Click here to read the article.

In any organization, the Human Resources function involves listening, asking questions, focusing on solutions, goal orientation, cultural awareness and follow up. Each of these six techniques, on their own, seems pretty simple. When they are pulled together by the thoughtful HR professional, they become powerful coaching tools that elevate the credibility and the role of HR in any setting. In order to be an effective organizational coach for others, we need to ensure that our own coaching skills are in practice every day.

HR practice really does make HR perfect!

Discussion Questions:

  1. Of the six effective coaching techniques, which one is the most important to you?
  2. How does cultural awareness improve the practice of HR?
  3. How do you ensure that you are perceived as a credible professional?
  4. If you were to advise your current boss on these six techniques, which one would you emphasize for organizational improvement?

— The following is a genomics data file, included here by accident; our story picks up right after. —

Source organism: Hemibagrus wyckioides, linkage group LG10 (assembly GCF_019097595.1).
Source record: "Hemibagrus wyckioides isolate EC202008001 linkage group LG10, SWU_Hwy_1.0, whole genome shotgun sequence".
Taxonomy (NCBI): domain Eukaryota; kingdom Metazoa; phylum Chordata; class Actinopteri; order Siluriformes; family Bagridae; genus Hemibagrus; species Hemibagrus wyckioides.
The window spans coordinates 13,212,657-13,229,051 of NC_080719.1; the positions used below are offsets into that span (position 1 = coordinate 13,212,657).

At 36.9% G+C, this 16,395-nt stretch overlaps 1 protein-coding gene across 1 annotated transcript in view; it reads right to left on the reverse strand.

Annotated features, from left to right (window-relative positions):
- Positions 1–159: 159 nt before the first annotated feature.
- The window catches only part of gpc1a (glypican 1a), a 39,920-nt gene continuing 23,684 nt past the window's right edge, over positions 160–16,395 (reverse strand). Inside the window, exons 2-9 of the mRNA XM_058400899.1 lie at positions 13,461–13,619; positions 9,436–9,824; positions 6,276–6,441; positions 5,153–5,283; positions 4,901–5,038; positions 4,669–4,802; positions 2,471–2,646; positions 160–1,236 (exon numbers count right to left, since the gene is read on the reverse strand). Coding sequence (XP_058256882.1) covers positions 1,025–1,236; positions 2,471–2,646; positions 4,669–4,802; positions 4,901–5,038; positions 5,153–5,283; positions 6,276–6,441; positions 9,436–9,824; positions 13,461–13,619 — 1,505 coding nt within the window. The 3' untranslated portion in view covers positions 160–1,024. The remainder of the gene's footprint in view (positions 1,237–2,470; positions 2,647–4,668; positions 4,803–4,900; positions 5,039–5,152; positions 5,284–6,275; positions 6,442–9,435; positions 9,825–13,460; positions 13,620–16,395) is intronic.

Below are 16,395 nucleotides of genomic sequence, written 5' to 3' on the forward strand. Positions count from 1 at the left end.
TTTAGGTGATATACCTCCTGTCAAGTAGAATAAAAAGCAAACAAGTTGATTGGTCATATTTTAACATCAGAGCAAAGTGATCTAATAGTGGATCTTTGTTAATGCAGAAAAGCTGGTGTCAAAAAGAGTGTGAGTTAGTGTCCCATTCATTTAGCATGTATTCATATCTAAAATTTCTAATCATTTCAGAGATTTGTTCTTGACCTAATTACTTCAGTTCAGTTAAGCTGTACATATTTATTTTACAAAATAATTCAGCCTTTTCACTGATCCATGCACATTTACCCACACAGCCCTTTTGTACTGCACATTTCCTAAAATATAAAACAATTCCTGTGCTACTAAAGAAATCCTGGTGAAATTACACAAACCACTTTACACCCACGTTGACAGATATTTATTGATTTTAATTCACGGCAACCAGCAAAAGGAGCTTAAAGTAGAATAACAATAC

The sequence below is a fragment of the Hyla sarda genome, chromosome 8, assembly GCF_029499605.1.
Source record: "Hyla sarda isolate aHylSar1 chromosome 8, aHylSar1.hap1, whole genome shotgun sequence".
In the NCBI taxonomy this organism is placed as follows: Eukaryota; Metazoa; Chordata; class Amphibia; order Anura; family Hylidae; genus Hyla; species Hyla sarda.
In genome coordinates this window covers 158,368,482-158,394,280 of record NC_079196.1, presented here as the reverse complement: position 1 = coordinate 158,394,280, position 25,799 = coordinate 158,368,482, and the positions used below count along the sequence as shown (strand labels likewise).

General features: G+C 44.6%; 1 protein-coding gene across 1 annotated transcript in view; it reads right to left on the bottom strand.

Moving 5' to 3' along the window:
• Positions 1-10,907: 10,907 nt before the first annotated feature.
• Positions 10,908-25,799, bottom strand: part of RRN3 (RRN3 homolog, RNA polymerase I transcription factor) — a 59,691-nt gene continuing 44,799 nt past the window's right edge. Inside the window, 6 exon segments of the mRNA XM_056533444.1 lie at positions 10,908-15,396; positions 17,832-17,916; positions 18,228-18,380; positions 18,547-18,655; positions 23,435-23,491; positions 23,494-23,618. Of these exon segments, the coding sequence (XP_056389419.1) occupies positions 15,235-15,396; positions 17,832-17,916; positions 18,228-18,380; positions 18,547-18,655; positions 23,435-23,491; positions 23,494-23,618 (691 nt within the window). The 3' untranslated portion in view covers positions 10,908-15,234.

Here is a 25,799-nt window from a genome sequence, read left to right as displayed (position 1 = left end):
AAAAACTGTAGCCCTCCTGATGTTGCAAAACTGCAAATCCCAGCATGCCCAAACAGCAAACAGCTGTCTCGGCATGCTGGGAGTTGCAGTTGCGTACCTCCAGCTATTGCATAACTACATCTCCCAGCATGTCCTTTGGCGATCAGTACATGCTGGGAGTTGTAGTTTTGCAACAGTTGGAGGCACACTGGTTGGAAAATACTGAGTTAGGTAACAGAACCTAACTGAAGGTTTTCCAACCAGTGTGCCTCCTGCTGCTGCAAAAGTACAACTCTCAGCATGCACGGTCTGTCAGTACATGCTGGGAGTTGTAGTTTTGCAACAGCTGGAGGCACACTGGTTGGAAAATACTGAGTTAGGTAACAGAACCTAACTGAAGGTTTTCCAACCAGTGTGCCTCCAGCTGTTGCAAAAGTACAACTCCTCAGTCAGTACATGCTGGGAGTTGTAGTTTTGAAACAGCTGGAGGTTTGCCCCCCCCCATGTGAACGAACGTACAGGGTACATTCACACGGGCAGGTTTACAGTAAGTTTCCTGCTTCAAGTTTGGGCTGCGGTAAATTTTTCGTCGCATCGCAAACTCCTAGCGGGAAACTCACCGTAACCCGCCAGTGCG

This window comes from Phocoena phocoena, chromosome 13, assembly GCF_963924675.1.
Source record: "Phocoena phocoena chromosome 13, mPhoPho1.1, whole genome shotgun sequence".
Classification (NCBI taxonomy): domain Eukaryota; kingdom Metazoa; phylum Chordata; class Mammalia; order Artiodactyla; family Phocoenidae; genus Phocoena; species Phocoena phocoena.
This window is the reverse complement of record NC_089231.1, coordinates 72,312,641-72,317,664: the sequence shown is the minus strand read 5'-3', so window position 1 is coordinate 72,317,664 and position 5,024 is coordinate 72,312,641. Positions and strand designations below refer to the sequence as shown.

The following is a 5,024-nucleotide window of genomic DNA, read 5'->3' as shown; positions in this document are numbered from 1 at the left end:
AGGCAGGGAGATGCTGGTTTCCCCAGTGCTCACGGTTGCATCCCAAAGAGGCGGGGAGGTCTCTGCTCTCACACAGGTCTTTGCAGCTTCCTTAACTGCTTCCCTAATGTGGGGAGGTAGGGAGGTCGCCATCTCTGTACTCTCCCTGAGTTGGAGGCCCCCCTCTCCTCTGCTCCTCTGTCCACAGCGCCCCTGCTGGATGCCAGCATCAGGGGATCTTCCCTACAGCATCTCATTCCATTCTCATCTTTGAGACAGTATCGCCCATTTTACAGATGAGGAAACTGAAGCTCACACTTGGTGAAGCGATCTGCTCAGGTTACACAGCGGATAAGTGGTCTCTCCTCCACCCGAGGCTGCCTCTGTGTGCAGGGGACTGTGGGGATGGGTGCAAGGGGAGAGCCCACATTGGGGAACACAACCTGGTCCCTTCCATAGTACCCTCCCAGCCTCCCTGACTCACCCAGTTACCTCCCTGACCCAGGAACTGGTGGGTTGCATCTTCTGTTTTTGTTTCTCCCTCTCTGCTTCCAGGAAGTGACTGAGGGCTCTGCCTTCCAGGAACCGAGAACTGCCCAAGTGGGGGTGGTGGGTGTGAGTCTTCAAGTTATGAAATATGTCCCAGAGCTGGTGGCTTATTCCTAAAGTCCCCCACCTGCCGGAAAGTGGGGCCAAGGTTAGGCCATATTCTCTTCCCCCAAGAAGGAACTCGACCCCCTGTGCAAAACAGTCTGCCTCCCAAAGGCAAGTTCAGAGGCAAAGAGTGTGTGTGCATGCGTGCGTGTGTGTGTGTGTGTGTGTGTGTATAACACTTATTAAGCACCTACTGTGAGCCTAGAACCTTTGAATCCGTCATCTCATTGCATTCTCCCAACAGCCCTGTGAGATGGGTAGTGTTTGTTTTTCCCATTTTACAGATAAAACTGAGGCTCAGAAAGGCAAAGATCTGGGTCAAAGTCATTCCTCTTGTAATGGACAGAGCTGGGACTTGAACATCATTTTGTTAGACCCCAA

Measuring What is Needed

 

Image of young businesswoman sitting on chair under spot of light
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The Human Resources professional’s role is not always in the organizational spotlight. That space is reserved for the organizational leader. Once in the spotlight, all of the characteristics of the leader are highlighted, from both a positive and a negative perspective. In either case, there is increased focus on the need for the leader to improve upon any perceived negative leadership traits in order to increase the level of positive leadership.

 

Where then should the focus be in order to support positive leadership development?

We need to let the statistics do the talking.

As noted in a recent article provided by the Society for Human Resource Management, there is an alarming rate of leadership development programs resulting in failure for the very leaders these programs are intended to assist.